We live in an era that could be described as a blue light total onslaught. The damaging blue light—light that has shorter wavelengths and higher energy than other colors—comes from excessive exposure to cell phones, computers, tablets, t.v.’s and LED lights.

Fortunately, a new study has shown that lutein supplements can provide the support the eye needs in as little as two weeks.

The study showed another popular eyesight support nutrient, zeaxanthin, also produced a sizable increase in its serum concentration—though it took substantially longer to accomplish.

Previous research

Lutein is recognized for its blue light filtering and antioxidant properties, most notably in the retina. Research has shown that when lutein is eliminated from the diet of experimental animals early degenerative signs appear in the retina. Meanwhile patients with an acquired condition of macular pigment loss show serious visual handicap, indicating the importance of macular pigment.

According to a 2012 study published in Progress in Retinal and Eye Research, lutein is not only important as a blue light filter, but can also “influence the immunological and inflammatory responses elsewhere in the body.”

This latter observation is of importance since studies have indicated that macular degeneration can be considered as a disease characterized by systemic low-grade inflammation.

Current study

Now, according to the new 2024 study, published in Nutrients, a lutein supplement regimen can achieve an optimal blood serum level that lowers the inflammation markers much more quickly than originally thought.

According to the Spanish researchers who conducted the study, taking 6 mg of lutein in both free and ester forms for 15 days provided consumers with optimal levels of the extract in their bodies.

It should be noted that while lutein and zeaxanthin are popular as supplements, they are also available in the diet in both free and ester form. They are found in “free form” in green leaves and vegetables, they are also “esterified” with many fatty acids in ripe fruits, tubers and some leaves.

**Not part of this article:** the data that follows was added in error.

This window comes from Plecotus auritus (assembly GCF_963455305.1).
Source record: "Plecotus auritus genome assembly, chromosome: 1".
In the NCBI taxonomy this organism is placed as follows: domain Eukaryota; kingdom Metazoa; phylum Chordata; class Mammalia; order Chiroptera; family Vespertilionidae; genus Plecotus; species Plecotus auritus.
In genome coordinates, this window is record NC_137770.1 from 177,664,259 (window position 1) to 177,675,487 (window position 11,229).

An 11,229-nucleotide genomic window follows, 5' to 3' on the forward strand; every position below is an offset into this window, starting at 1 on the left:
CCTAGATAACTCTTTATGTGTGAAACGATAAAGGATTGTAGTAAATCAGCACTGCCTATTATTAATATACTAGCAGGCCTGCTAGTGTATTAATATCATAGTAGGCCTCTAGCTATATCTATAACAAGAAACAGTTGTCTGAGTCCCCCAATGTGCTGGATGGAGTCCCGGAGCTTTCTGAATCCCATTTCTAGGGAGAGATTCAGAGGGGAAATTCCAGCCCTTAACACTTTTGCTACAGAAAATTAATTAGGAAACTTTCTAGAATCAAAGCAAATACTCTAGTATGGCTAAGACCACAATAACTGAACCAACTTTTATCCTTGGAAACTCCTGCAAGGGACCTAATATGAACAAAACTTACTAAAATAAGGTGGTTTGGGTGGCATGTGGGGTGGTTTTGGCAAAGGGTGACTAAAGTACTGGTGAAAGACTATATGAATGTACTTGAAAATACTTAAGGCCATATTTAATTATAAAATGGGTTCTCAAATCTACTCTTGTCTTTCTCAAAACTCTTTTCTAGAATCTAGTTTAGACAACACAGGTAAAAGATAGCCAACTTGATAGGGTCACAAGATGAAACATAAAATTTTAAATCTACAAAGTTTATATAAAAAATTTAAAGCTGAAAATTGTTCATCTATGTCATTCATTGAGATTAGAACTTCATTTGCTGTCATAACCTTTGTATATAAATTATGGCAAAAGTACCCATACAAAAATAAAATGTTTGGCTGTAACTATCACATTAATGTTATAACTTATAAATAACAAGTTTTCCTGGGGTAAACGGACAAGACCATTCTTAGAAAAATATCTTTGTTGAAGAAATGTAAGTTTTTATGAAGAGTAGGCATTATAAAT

Study details

The randomized crossover study recruited 24 healthy subjects who were separated into two different age groups (20 to 35 and 50 to 65 years). Participants were required to have no history of cataracts or any ocular disease impacting the macula.

Participants were provided a 6 mg lutein supplement daily for two months, and were instructed to continue with their typical diet. The supplements were provided by supplement manufacturers in Germany and the U.S. The lutein was sourced from marigold—a common source for lutein extracting.

After a two-month washout period, subjects switched groups. Over seven days, a dietician assessed dietary intake of carotenoids using food records at the beginning of two intervention periods. The researchers collected participant blood samples and performed carotenoid extraction on fasting serum samples.

Last, researchers monitored visual function by measuring contrast threshold with and without glare. The documentation was conducted at zero, 40 and 60 days during the study.

Positive results

At the end of the study participants had an increase in both lutein and zeaxanthin. The serum levels reached a plateau after 15 days for lutein and 40 days for zeaxanthin. Researchers noted the lutein supplementing had resulted in a 2.4-fold increase.

As for the visual assessment, the researchers indicated that lutein and zeaxanthin are carried in the blood by lipoproteins and “deposited in the retina, where they form, together with mesozeaxanthin, the macular pigment, which acts as a blue light filter and can be considered a marker of long-term dietary exposure.”

This macular pigment then increases with lutein and zeaxanthin supplementation and is associated with improvements in contrast sensitivity and visual performance, which is dependent on dose in healthy participants and in participants with impaired vision.

These improvements were recorded at the conclusion of the present study.

“Consuming high dietary lutein can minimize the risk and progression of age-related macular degeneration, along with improving vision and cognitive function,” the researchers wrote in the study conclusion. “In addition, understanding the bioavailability of lutein in different populations can provide insight into how it may influence various conditions.”

Lutein is part of the potent formula found in Essential Protect from Optimal Health Systems.

– – –

Source: Nutrients, Science Direct (Progress in Retinal and Eye Research).